Crebilly Farm Update 4/19/20

Dear Friends,

I hope this message finds most, if not all of you, safely at home and coping as well as can be expected under such extraordinary circumstances.  I know many of you who read this work in the medical profession.  Thank you, truly, for all that you do.  There is no new news regarding Crebilly Farm at this time.  As much of the rest of the world, things are on hold for now.  I would like to take this opportunity to reach out and check in.  And I will confess, this message is too long… you’re welcome:)


This Summer will mark four years since an agreement of sale was reached between Toll Brothers and the owners of Crebilly Farm.  I vividly recall at that time many said: ‘It’s a done deal.  Why bother fighting it?  The developers always win!’   As we all know now, it still is not a done deal.  We continue to pursue a better outcome because it matters.  And the developers have not won- not yet.  If not for the relentless massive public outcry, thanks to all of you, nearby residents, surrounding public, Westtown and neighboring townships, it very well could have become a done deal in rather short order.  Yet here we are, almost four years later, Crebilly Farm sits peacefully undisturbed, in all her splendor, blooming into a new Spring.  I can only imagine the consequence of time, which is on our side, and how this global pandemic could affect the outcome of Crebilly Farm, down the road.


Even as a child, I have always been in love with nature and open space.  Somewhere in my late twenties, I fell in love with things like peace and quiet and learned to value solitude.  So I sort of laugh at myself right now… it seems I have been social distancing for almost two decades yet never knew it had a title.  This global pandemic, bringing societies to their knees, has been shocking to say the least.  I have been deeply humbled by the sight of empty shelves at the supermarket, scared people in masks and gloves and the constant, repetitive recording over a loud speaker of ‘rules for social distancing.’  No hand-shaking, no hugging, no contact.  I feel like I am in a sci-fi movie.  I can only imagine Crebilly Farm fully developed, the loss of her open space and history and more people and traffic competing for the same food, supplies and space.


Individual responsibility to protect and preserve the greater good, however small the part we play, is something I have always taken to heart.  Sometimes, the bigger picture is so important there needs to be an intervention.  Who could have ever seen a mandatory order coming from our Governor to wear masks in public during this pandemic?  The intervention is to protect and preserve our elderly, those with compromised immune systems and others.  We are the intervention between the unreasonable proposed development of Crebilly Farm and a thoughtful development and/or preservation plan.  It is up to all of us to protect and preserve the greater good and what we hold so dear in Chester County:  our community, open space, national history and surrounding nature.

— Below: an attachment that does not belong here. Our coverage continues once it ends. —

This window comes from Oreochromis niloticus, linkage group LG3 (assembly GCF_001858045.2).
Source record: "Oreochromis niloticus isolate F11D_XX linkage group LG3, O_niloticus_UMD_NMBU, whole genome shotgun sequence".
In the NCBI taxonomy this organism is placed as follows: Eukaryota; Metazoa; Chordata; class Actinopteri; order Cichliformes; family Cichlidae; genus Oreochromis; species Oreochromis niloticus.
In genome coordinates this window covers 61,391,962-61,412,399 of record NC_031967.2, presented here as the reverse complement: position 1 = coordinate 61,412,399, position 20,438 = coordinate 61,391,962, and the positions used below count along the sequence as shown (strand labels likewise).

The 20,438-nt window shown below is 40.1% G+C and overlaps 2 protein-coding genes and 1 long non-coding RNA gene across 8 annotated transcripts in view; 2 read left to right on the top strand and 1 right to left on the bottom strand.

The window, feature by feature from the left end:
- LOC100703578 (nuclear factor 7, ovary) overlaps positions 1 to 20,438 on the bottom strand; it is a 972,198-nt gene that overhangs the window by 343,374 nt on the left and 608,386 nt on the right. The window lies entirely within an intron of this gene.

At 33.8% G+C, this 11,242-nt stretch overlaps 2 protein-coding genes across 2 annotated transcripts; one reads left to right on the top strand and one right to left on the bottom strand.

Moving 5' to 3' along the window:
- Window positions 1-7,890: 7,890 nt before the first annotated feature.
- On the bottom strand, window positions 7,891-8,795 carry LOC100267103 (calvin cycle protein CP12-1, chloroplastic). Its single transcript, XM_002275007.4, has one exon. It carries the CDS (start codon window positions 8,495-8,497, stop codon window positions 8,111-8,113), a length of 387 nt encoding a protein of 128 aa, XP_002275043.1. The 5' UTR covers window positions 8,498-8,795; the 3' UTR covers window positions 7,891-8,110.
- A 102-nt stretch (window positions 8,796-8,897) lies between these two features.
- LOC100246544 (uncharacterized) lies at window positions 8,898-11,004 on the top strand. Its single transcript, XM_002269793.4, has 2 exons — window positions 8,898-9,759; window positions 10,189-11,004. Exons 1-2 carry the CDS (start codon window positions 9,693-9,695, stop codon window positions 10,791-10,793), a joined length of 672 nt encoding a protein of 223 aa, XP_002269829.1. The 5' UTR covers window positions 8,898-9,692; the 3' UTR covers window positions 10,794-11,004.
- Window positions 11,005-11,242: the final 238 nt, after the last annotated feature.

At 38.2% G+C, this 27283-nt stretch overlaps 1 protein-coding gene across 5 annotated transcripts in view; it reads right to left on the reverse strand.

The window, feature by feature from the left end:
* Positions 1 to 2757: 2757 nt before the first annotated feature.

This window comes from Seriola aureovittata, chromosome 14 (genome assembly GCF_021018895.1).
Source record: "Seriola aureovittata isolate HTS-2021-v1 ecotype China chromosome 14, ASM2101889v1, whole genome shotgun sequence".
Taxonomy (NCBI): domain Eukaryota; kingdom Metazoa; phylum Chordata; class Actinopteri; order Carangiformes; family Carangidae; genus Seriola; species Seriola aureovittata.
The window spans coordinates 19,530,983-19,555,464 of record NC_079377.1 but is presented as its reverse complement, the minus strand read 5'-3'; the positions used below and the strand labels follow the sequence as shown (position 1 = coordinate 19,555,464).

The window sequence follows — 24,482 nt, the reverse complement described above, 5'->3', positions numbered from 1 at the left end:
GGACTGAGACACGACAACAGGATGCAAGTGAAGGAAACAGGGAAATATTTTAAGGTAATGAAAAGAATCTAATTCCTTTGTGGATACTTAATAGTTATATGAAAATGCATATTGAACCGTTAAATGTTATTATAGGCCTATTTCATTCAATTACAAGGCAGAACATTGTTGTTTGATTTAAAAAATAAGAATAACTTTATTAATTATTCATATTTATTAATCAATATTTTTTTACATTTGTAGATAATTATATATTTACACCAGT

When I was a kid, I had an Uncle Reggie that teased me mercilessly, threatening to cut off my long hair and make paint brushes from it.  He was gruff and tough but he had a heart of gold and that man knew every single country road in Chester County.  For fun, my Aunt Mary would pack a picnic lunch for the four of us and Uncle Reggie would let my brother and me choose which way to go.  He would ask:  left or right?  We learned to answer quickly and accurately or else he would make the decision for you and he wasn’t going to turn around if you made a mistake.  This adventure of the unknown thrilled us!  It gave us a priceless tour of the breathtaking beauty we took for granted and- it killed a lot of time.  Somehow, we would always end up at the perfect picnic spot next to a gorgeous open field of wild flowers or a herd of horses or next to the Brandywine river.


The world is on a windy, country road right now and no one knows what is around the corner.  That can be scary.  It can be exciting.  It can mean opportunity.  It can bring change.  There is goodness that comes from every challenge.  So, may you treat yourself to a guiltless tank of gas and explore the beauty of the sweet country roads all around us.  Maybe you’ll pack your lunch and have a picnic… who cares if it ends up being in the backseat of your car.  May you turn off your devices, tune out the toxic and engage in whatever nurtures your soul.  Indulge in that second cup of coffee or tea while you watch the birds.  Create something just for the hell of it.  Wear that cute new outfit even if you are the only one who sees it.  No matter what you do, take your time doing it.  And most important, may you stay healthy and know that this is not how it will be forever.


Someone very dear taught me long ago ‘grateful people are happy people.’  For some reason, that makes me think of the Irish:  ‘May you always walk in sunshine.’  Literally, when the sun is out, drop everything, go outside and enjoy.  It’s as simple as that.


Mindy Rhodes

4 thoughts on “Crebilly Farm Update 4/19/20

  1. Mindy, Very nice writing. Thanks for sending. Stay safe. Wash your hands. Bill Rettew

    On Sun, Apr 19, 2020, 10:04 AM Crebilly Farm Friends wrote:

    > mindyrhodes1 posted: “Dear Friends, I hope this message finds most, if not > all of you, safely at home and coping as well as can be expected under such > extraordinary circumstances. I know many of you who read this work in the > medical profession. Thank you, truly, for all that” >


  2. Thank you for the updates! This has been a life long battle with me and Tolls Brothers, since it seems they have been breathing down our necks for years. Keep up the good fight and stay safe❤


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